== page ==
McAllen Hospitals, LP v. Lopez (Opinion)

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Justia Opinion Summary

In this breach of contract case filed by Employees against Employer, the Supreme Court reversed the judgment of the court of appeals affirming the trial court and rendered judgment that Employees taking nothing, holding that there was not legally sufficient evidence that would have allowed reasonable, fair-minded people to find that Employer and Employees impliedly agreed to change the compensation of Employees from payment based on hours worked to fixed annual salaries.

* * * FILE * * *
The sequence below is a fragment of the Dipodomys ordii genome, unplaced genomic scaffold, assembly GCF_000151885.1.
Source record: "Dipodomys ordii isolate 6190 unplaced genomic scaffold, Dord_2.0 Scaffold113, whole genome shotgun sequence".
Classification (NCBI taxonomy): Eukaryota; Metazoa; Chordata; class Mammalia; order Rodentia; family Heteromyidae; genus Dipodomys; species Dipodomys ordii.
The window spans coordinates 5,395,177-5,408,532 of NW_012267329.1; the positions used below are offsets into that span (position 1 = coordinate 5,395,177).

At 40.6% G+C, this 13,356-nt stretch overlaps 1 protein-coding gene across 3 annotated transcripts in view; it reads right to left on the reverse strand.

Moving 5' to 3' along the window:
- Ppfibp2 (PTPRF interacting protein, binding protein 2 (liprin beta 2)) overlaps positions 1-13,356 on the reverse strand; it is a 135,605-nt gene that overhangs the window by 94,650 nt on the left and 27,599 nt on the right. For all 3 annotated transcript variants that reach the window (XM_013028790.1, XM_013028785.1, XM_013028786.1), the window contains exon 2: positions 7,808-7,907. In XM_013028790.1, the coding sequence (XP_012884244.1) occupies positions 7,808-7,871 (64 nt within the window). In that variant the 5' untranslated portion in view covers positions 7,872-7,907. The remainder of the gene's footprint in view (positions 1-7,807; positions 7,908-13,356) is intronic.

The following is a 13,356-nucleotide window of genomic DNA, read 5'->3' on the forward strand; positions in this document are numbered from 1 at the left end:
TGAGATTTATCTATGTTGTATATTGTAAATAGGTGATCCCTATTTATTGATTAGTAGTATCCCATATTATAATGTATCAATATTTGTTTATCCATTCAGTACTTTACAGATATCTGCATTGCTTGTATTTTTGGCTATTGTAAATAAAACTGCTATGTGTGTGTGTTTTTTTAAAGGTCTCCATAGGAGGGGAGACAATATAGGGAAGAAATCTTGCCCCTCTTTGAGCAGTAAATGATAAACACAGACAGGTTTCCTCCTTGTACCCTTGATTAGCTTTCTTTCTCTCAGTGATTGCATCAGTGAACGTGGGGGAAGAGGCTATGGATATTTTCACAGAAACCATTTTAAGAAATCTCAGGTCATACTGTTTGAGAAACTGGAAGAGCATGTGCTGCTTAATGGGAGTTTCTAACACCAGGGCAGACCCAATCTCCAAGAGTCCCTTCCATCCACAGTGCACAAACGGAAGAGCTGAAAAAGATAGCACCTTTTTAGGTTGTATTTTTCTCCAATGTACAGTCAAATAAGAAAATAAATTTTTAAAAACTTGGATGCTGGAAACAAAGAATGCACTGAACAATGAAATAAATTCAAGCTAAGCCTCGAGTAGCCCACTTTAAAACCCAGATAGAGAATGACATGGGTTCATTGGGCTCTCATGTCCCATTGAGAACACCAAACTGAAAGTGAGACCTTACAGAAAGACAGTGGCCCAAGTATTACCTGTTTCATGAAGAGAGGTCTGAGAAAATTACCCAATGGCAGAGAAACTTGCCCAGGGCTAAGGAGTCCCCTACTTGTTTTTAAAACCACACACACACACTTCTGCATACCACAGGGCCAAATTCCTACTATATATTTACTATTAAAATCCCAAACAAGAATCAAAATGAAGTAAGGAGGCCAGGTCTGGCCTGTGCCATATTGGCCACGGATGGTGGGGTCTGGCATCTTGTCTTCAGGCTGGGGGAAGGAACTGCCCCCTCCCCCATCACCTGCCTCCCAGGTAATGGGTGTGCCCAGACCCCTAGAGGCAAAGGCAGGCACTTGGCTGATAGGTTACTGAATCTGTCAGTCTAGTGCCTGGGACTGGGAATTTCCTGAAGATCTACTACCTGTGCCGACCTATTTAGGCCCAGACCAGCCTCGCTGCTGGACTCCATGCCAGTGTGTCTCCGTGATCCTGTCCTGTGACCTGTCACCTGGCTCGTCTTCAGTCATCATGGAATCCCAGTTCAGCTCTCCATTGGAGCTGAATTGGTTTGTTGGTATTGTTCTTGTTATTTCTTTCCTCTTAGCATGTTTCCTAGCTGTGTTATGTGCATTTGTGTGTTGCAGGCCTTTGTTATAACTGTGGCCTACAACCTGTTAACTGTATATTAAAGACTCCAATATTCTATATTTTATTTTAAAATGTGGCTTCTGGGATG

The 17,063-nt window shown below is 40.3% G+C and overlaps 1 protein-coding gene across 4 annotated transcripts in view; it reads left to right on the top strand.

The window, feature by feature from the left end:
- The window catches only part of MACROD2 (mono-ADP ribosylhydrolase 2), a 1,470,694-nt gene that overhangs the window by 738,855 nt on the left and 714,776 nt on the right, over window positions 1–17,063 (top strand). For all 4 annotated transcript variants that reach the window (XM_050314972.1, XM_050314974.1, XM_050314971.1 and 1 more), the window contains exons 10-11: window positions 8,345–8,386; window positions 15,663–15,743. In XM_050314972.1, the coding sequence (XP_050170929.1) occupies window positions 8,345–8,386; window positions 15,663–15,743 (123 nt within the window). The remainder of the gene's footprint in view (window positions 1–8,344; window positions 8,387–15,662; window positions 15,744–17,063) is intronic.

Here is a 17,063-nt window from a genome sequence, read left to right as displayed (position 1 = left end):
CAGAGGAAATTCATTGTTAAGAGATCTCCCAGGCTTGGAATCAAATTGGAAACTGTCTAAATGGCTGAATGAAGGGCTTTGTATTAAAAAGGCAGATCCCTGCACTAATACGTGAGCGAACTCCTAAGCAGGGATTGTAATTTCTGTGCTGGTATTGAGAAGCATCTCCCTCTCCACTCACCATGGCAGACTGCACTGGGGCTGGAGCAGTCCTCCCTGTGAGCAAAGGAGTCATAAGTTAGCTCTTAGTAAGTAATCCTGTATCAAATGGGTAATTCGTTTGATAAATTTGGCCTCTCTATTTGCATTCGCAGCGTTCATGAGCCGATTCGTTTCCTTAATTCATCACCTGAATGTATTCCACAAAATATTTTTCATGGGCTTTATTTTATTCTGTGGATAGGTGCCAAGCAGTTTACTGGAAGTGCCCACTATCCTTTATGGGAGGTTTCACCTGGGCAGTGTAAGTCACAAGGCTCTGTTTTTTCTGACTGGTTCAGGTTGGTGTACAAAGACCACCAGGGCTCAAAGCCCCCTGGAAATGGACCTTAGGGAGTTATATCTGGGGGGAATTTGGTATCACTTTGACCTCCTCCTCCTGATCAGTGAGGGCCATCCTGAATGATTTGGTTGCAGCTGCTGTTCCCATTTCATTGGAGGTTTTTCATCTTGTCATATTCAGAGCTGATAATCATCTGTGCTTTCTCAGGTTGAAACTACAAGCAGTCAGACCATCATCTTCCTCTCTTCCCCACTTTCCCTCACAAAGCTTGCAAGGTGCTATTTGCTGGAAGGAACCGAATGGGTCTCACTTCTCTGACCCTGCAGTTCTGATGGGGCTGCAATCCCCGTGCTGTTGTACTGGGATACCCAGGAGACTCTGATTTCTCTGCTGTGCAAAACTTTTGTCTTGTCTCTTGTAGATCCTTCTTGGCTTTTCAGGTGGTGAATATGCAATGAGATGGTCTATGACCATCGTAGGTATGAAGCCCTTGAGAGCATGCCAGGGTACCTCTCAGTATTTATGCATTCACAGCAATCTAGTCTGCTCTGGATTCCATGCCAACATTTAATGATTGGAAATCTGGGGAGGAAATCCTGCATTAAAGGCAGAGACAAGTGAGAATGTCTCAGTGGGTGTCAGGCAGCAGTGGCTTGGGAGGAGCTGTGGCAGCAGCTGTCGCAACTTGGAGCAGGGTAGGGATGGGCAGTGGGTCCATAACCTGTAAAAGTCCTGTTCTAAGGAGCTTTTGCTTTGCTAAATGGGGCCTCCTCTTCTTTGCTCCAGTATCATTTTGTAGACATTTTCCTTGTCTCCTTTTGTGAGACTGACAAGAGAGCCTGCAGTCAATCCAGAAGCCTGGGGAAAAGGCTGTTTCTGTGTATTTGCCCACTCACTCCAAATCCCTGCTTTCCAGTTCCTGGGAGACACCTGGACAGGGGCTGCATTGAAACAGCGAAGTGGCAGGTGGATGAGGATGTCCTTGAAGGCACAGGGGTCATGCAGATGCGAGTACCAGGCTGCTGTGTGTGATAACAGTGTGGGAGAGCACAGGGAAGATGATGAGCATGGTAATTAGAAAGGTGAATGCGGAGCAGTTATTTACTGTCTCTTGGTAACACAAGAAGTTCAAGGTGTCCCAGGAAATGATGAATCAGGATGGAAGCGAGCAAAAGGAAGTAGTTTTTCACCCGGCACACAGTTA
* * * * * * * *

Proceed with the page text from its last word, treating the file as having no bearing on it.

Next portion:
Employees were four nurses who worked for McAllen Hospitals, L.P. (Employer). Employees were paid based on the hours they worked. In their lawsuit against Employer, Employees alleging that Employer had promised to pay them annual salaries and had breached that agreement. The jury found that the parties had agreed Employees would receive a fixed amount of pay and that Employer breached that agreement. The court of appeals affirmed. The Supreme Court reversed, holding that the evidence was legally insufficient to support the jury's finding that Employer agreed to pay Employees a fixed salary.